Kathy Hinde

24 January, 2020



I am lucky enough to be in Russia for a month as ‘Musician in Residence’ as part of the British Council, UK-Russia Year of Music, in collaboration with PRSF and RUSH music. My main location for the residency is Kaliningrad, with some days in Moscow too.  I will make a few blog posts about my experiences here…

I applied for this residency for a few reasons. Firstly, I have long been fascinated with the Russian exclave, Kaliningrad Oblast… Russia in the Baltics…  I visited the other side of the border in Lithuania over 10 years ago to research the ‘Baltic Flyway’, which is an important bird migration passage. The ‘Curionian Spit’ is a long thin sand dune that connects Lithuania and Kaliningrad which provides a safe passage for migrating birds flying from Russia and further north east to western Europe (many birds dislike flying long distances over open water or large areas of land). This trip started an ongoing series of artworks connected to bird-migration, which I am still developing (also, my great grandparents migrated from the Lithuanian port, Klaipeda on the Curonian spit in 1904, which was my inspiration for this first trip). I was curious to return to the region, but from the other side of the border, to maybe continue this thread of research.

Secondly, also about 10 years ago, I went to a lecture by Andrey Smirnov in the UK, and consequently got his book ‘Sound in Z’ which documents the developments of early 20th century Russian experiments in sound and electronic music. Many elements of this history connect with my practice and interests, including the desire to fuse artistic disciplines, especially visual art and music, alongside the integration of science into artistic investigations leading to the invention of many innovative machines and the creation of the earliest electronic instruments. A fascinating read, I highly recommend it.

With my residency starting with four days in Moscow, Andrey Smirnov generously offered to meet me each day so I could learn more about his instrument collection and archive, which his book is based on. I also went on trips to instrument museums, art galleries, media galleries, studios and met a wealth of interesting artists, curators, researchers, lecturers, students, journalists and more. An extremely rich and fascinating time…

On day one, I visited the Glinka instrument museum, which houses the incredible ANS Synthesiser, invented by Evgeny Murzin between 1937 and 1957 (it took 20 years to finish). The method of composing on the ANS is by drawing graphics into a glass plate covered in a non-drying sticky black paint. This graphical score is then ‘played’ by scrolling the glass plate slowly into a darkened space where it is ‘read’ by a series of lights passing through spinning discs, to be received by photo detectors on the other side of the glass plate, and decoded into sound. Each glass plate ‘score’ plays approximately 3 minutes of sound. This invention follows the trajectory of experiments in optical sound (more on this later). The ANS is polyphonic and can create a wide variety of timbres by means of adding overtones (drawing them in). The rest of the museum was also fascinating and charted the development of folk instruments from many parts of Russia, and the rest of the world, early musical automata, a microtonal piano, and the early Ekvodin synthesizer. Below pics : montage of ANS Synth, Enharmonic Piano and Ekvodin


In the afternoon, I met Andrey Smirnov at the Moscow Conservatoire, where he showed me some documents from his archive connected to the optical sound techniques of synthesising sound from the 1930’s. It was incredible to see the discs used in Evgeny Sholpo’s variophone, having read about it, and to also see optical soundtracks created by various means – Arseny Avraamov’s hand drawn and Nikolai Voinov’s paper-cut soundtracks photographed onto film using a rostrum camera; Boris Yankovsky’s ‘vibroexponator’ (a modified rostrum camera for a similar method), and Evgeny Sholpo’s Variophone that used spinning discs with wave forms cut into them to create a graphical soundtrack exposed onto film. These synthesised, optical soundtracks were played back on a film projector and presented to the public in a cinema. Andrey showed me Sholpo’s patents, and concert tickets to see ‘a concert with no performers’. It was absolutely captivating to see the original documents. These methods are based on the fact that audio can be recorded optically onto the soundtrack of film, and it was discovered that the opposite is possible – to draw a sound wave onto film which then generates a synthesised sound when it is played back. These laborious methods and intricately invented machines were to first print the optical sound track onto the film. Hearing it played back came later in the process.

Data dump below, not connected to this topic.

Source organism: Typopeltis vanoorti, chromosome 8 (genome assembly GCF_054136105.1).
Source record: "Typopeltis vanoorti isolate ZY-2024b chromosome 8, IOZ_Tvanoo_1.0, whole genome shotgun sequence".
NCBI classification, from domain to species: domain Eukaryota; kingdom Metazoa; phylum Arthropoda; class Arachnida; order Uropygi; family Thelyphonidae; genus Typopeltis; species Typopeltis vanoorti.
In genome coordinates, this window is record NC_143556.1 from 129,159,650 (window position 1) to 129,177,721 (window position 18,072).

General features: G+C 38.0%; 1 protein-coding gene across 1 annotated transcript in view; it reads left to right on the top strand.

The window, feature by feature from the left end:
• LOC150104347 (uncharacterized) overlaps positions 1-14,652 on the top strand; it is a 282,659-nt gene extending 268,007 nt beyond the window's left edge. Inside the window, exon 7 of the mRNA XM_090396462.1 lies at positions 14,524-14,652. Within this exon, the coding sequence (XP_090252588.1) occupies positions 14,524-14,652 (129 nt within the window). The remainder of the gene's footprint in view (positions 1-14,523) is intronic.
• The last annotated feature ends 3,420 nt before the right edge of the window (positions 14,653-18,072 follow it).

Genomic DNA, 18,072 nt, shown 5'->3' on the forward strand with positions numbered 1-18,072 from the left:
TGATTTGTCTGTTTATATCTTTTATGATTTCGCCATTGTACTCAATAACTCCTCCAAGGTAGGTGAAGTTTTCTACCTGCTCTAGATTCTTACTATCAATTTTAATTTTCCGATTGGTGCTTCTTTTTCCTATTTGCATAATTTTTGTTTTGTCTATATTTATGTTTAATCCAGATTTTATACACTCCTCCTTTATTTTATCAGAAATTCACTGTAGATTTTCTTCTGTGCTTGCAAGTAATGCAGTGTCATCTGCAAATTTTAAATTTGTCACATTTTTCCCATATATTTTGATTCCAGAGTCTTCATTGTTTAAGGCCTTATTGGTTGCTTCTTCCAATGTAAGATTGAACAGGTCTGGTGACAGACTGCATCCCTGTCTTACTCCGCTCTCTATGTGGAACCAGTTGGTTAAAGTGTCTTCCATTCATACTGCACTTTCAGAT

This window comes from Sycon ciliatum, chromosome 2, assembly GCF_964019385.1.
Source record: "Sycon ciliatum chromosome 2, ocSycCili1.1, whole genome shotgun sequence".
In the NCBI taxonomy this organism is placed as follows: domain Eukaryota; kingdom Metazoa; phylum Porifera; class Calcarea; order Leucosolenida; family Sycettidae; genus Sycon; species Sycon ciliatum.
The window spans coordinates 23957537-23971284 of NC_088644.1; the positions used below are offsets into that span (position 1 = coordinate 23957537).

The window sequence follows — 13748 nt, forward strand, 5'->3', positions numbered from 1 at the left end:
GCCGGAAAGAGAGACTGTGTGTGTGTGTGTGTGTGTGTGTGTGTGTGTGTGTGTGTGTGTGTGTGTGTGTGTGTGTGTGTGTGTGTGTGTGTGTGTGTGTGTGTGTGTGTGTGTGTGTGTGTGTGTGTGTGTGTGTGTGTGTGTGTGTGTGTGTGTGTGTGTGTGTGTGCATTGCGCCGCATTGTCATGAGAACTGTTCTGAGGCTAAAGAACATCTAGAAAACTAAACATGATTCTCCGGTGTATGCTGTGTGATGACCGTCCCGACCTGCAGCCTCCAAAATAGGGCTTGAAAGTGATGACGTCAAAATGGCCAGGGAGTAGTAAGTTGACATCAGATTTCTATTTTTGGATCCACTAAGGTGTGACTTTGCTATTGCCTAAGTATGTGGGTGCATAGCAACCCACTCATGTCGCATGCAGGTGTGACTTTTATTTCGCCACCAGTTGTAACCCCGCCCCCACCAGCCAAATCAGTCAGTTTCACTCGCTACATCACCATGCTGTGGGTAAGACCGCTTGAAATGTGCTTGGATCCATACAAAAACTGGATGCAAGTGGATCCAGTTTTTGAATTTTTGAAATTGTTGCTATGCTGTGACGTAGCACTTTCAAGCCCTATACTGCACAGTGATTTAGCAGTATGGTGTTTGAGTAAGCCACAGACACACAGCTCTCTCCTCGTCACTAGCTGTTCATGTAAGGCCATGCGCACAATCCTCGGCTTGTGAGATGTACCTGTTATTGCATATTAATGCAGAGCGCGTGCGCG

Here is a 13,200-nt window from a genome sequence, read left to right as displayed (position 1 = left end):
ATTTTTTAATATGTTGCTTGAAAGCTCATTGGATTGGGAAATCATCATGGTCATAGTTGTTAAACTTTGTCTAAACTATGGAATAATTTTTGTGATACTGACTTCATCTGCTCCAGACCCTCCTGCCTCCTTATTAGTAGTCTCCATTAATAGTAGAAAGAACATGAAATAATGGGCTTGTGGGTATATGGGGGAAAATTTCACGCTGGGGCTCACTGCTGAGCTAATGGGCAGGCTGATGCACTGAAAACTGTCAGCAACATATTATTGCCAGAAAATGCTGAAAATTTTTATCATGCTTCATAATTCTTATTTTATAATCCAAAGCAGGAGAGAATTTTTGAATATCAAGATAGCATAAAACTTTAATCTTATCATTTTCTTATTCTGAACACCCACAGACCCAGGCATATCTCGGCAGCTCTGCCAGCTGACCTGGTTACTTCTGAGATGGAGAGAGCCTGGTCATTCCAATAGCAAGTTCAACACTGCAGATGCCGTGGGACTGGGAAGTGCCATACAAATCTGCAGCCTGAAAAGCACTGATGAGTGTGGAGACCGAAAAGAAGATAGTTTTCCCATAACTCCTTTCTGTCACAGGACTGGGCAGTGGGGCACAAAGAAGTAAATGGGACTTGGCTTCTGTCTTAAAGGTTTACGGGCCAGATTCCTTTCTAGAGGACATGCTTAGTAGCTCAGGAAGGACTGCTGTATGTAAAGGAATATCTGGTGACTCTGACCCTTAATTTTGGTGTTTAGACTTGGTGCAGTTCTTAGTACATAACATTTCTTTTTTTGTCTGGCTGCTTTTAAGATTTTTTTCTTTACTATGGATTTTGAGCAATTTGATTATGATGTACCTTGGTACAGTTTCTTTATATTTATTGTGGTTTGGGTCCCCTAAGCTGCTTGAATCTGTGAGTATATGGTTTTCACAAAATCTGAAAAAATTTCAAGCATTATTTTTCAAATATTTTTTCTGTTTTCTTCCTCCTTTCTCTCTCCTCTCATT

optical sound_small

And finally – Andrey showed me a photo of a machine Leon Theremin invented to draw spectrograms of sound. He made it in one evening!! It uses spinning discs with lights and photodetectors to create a frequency ‘sweep’ to analyse a sound, that is then drawn as a spectrogram on a plotter. The story of Leon Theremin is huge and inspiring, he was enormously prolific and worked for many years under extremely difficult conditions and sadly much of his work was destroyed. There is not enough space to go into the details here, but, needless to say – he was a total genius.


And, to finish, a video of Sholpo’s variophone optical soundtracks in action… Interestingly, many scores made by the variophone were of quite conventional music, for example, laborious transcriptions of Chopin’s Nocturnes. This was due to the strict regime at the time, where all state funded activities needed to be justified to the authorities. No avant-garde experiments were permitted… but was anything happening in the underground with these potentially wildly experimental sound machines? We may never know.